Rising Unemployment In Canada As Immigration ‘Overshoots’.

Photo by Tai's Captures on Unsplash On a per capita basis, Canada has 8 times as many foreign students as the USA.
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Canada is one of the world’s premium immigrant countries, and it has an unusual feature. If foreign students go to university in Canada and get degrees, then they can usually obtain permanent residency and eventually citizenship in Canada.

Since the foreign students have to pay a lot of money to Canada for their education, this looks like a win-win situation for both Canada and the foreign students.

But there is a snag.

The students may need to work to help support themselves while they study in Canada, and since, by definition, they don’t yet have Canadian qualifications, they have to turn to low-paid jobs that don’t require certification, like working in fast food, cleaning hotel rooms,  or in jobs that require unsocial hours like nights or weekends.

However, rising unemployment and a  tightening job market in Canada, fueled by a surge of immigration that produced the fastest population growth in 67 years, is hitting the country’s large cohort of international students particularly hard.

With more than 1 million foreign students in the country who are largely restricted to low-wage, part-time jobs, photos are being shared on social media of long lines forming outside businesses with even a single job opening for a position such as cashier.

Unemployment in Canada has been inching up in recent months, hitting 6.1% in March and roughly twice that for young people, according to the federal government’s statistical agency. The trend is attributed in part to rapid population growth, fueled almost entirely by immigration and the arrival of temporary residents such as seasonal workers and foreign students.

In public remarks this month, Prime Minister Justin Trudeau effectively acknowledged that his government’s strategy of addressing a severe labor shortage by opening the door to record numbers of immigrants and temporary residents has overshot the mark.

“To give an example, in 2017, 2% of Canada’s population was made up of temporary immigrants,” Trudeau was quoted by Global News as saying during a housing announcement in Dartmouth, Nova Scotia. “Now we’re at 7.5% of our population comprised of temporary immigrants. That’s something we need to get back under control.”

Statistics Canada reported that the country’s population of about 39 million grew last year at its fastest rate since 1957, with immigration accounting for almost all the growth. But while helping address a post-pandemic labor shortage, the rapid increase has placed pressure on housing costs and government-financed health care.

“We want to get those numbers down,” Trudeau was quoted as saying in Nova Scotia. “It’s a responsible approach to immigration that continues on our permanent residents, as we have, but also hold the line a little more on the temporary immigration that has caused so much pressure in our communities.”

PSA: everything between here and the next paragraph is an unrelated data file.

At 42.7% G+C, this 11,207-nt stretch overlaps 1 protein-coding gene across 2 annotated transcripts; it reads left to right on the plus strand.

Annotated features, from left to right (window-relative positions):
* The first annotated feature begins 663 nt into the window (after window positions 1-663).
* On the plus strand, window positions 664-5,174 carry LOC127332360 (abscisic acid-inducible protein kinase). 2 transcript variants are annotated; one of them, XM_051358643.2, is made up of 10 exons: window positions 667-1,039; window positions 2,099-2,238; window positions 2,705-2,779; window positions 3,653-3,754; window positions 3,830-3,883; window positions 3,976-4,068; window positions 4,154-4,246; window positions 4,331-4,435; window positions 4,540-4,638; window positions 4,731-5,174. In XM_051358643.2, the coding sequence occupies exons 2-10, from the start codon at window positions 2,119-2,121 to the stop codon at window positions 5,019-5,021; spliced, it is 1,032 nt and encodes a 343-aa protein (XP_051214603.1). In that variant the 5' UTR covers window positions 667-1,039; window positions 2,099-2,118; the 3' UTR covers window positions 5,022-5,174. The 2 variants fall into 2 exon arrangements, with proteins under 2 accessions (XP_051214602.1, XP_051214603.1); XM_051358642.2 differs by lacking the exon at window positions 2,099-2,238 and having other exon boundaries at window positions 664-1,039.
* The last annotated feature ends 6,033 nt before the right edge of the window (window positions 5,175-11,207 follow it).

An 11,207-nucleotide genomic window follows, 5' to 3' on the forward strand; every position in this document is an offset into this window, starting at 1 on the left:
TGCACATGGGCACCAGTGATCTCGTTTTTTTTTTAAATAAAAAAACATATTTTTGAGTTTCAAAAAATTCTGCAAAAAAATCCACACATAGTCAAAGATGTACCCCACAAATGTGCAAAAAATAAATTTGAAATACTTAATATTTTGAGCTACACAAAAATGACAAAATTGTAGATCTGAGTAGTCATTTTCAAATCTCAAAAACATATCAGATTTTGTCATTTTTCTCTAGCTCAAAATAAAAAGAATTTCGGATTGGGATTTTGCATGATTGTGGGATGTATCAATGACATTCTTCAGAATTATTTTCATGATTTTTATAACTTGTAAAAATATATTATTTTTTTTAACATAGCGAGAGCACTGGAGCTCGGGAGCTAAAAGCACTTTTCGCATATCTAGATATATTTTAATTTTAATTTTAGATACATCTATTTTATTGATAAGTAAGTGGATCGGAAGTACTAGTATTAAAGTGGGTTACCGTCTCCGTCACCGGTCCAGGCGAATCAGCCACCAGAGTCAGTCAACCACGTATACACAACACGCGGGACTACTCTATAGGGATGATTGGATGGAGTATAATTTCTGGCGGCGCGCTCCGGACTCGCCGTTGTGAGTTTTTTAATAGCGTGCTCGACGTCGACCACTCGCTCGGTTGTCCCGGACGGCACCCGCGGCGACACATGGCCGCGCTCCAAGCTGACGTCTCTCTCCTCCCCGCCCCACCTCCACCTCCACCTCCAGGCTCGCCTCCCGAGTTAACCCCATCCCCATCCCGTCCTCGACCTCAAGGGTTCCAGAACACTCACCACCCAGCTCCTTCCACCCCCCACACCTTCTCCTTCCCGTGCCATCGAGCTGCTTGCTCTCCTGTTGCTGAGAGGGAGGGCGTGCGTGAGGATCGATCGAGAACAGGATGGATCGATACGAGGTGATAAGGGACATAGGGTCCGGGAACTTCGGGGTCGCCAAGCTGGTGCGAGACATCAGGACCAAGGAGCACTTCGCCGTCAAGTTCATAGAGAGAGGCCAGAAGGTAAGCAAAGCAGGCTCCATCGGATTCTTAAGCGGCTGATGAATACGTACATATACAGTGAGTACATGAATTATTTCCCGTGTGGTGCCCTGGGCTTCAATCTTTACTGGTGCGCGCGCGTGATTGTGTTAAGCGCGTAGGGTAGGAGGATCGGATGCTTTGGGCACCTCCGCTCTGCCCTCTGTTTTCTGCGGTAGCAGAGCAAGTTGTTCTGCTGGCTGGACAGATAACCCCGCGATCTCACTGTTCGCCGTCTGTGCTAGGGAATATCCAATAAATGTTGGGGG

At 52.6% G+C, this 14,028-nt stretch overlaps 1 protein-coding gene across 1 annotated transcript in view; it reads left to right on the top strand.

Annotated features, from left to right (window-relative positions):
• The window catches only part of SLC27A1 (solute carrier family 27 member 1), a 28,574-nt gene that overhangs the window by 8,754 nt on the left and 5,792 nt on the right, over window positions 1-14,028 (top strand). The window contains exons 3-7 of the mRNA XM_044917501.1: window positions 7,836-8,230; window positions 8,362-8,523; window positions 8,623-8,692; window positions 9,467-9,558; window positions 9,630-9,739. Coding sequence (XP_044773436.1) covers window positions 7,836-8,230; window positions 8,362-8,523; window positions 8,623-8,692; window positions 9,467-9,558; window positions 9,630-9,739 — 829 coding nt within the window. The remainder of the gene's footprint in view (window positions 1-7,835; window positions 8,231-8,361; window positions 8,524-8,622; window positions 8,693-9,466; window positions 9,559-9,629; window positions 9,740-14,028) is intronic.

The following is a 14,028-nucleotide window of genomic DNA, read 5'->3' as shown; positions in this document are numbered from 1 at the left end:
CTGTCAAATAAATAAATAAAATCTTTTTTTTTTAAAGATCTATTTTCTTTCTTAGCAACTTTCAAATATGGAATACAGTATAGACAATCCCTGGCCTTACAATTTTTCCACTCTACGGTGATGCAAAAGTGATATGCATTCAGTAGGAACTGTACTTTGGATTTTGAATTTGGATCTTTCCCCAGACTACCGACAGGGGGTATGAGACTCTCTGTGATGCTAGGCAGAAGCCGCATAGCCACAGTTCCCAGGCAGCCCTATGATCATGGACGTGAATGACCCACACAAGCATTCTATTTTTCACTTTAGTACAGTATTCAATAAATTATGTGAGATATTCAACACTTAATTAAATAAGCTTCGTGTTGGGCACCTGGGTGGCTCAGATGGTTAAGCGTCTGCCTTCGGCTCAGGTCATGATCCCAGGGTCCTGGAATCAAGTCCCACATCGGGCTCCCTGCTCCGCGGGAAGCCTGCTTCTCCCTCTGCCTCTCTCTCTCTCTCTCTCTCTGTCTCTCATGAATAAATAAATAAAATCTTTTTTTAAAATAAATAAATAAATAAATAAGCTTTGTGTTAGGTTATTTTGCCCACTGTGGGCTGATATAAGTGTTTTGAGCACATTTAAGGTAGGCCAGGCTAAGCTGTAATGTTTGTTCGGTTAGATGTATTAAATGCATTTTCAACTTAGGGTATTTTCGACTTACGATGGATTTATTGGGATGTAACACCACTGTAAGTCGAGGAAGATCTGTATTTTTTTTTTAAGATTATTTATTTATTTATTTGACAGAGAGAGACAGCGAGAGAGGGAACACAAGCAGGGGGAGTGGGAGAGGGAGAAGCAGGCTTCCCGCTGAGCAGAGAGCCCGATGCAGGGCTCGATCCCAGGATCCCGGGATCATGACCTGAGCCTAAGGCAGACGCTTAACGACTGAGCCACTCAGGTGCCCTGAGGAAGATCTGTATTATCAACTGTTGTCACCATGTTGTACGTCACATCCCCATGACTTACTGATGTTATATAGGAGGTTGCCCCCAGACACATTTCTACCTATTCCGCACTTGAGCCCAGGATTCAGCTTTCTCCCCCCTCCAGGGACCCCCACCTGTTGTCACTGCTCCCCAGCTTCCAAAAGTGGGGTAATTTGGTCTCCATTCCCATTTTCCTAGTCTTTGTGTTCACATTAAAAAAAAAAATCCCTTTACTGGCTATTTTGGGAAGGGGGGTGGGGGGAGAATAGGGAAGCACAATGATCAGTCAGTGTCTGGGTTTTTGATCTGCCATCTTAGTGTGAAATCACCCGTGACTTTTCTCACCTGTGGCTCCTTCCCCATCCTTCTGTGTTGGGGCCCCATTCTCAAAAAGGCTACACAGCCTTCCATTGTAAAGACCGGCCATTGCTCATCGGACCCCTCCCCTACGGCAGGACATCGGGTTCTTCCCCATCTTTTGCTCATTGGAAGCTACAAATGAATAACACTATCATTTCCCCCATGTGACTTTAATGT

International students, who are offered pathways to employment in Canada and eventual citizenship after graduation, have been an important part of the rapid growth. Canada has roughly the same number of foreign students as the United States with eight times the population, The Washington Post reported this week.

Because the foreign students pay much higher fees than Canadian citizens, they are also an important source of revenue for the nation’s universities.

However, facing mounting political pressure, the government in January announced new caps on the number of foreign students that would be admitted, and last month announced a plan to scale back the total number of temporary residents.

For foreign students seeking to support themselves in Canada while pursuing their degrees, the problem is exacerbated by regulations that restrict the kinds of jobs they can accept and the number of hours they can work.

“The main issue is that they cannot work full time,” said Al Parsai, an immigration expert based in Toronto. “They also do not have a Canadian degree or Canadian work experience, yet. Consequently, they end up looking for hourly minimum wage jobs.”

The decision to cut back student visas, meanwhile, is expected to create financial headaches for universities such as UBC, one of the most prestigious in Canada, where tuition-paying international students accounted for 27% of the school’s enrollment in 2022.

The harshest province to crack down on international students has so far been Ontario, which has aimed to give 96% of its foreign study permits only to public universities and colleges, shutting out private colleges that have been criticized as “diploma mills.”

“Diploma mills” have also been an issue in the UK, where they admit students on visas for vague subjects of study like ‘English language’ or typing without providing students with any worthwhile job skills. Sometimes such establishments will claim to be officially accredited, when they are not, or give themselves grandiose titles that sound similar(but slightly different) to the names of real universities.

The french-speaking province of Quebec might go even further than Ontario, as the Parti Quebecois (Quebec Party) has asked the provincial government to freeze all temporary immigration to Canada.

Sources: VOA, CBC.
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